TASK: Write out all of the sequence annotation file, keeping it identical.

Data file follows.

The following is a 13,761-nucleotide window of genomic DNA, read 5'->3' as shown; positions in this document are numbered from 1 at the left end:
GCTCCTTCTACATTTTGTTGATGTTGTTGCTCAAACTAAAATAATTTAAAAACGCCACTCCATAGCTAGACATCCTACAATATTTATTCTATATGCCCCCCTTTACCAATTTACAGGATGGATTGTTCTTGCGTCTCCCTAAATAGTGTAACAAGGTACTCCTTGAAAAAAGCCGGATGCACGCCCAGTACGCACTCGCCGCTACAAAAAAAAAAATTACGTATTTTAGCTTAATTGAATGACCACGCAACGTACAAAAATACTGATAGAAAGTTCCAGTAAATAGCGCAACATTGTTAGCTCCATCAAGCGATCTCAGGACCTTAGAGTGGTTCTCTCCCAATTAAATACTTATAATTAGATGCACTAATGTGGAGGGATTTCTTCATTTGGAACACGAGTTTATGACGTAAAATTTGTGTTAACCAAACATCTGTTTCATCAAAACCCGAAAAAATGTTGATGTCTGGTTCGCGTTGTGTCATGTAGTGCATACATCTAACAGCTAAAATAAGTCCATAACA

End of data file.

The following is a 13,761-nucleotide window of genomic DNA, read 5'->3' as shown; positions in this document are numbered from 1 at the left end:
GCTCCTTCTACATTTTGTTGATGTTGTTGCTCAAACTAAAATAATTTAAAAACGCCACTCCATAGCTAGACATCCTACAATATTTATTCTATATGCCCCCCTTTACCAATTTACAGGATGGATTGTTCTTGCGTCTCCCTAAATAGTGTAACAAGGTACTCCTTGAAAAAAGCCGGATGCACGCCCAGTACGCACTCGCCGCTACAAAAAAAAAAATTACGTATTTTAGCTTAATTGAATGACCACGCAACGTACAAAAATACTGATAGAAAGTTCCAGTAAATAGCGCAACATTGTTAGCTCCATCAAGCGATCTCAGGACCTTAGAGTGGTTCTCTCCCAATTAAATACTTATAATTAGATGCACTAATGTGGAGGGATTTCTTCATTTGGAACACGAGTTTATGACGTAAAATTTGTGTTAACCAAACATCTGTTTCATCAAAACCCGAAAAAATGTTGATGTCTGGTTCGCGTTGTGTCATGTAGTGCATACATCTAACAGCTAAAATAAGTCCATAACA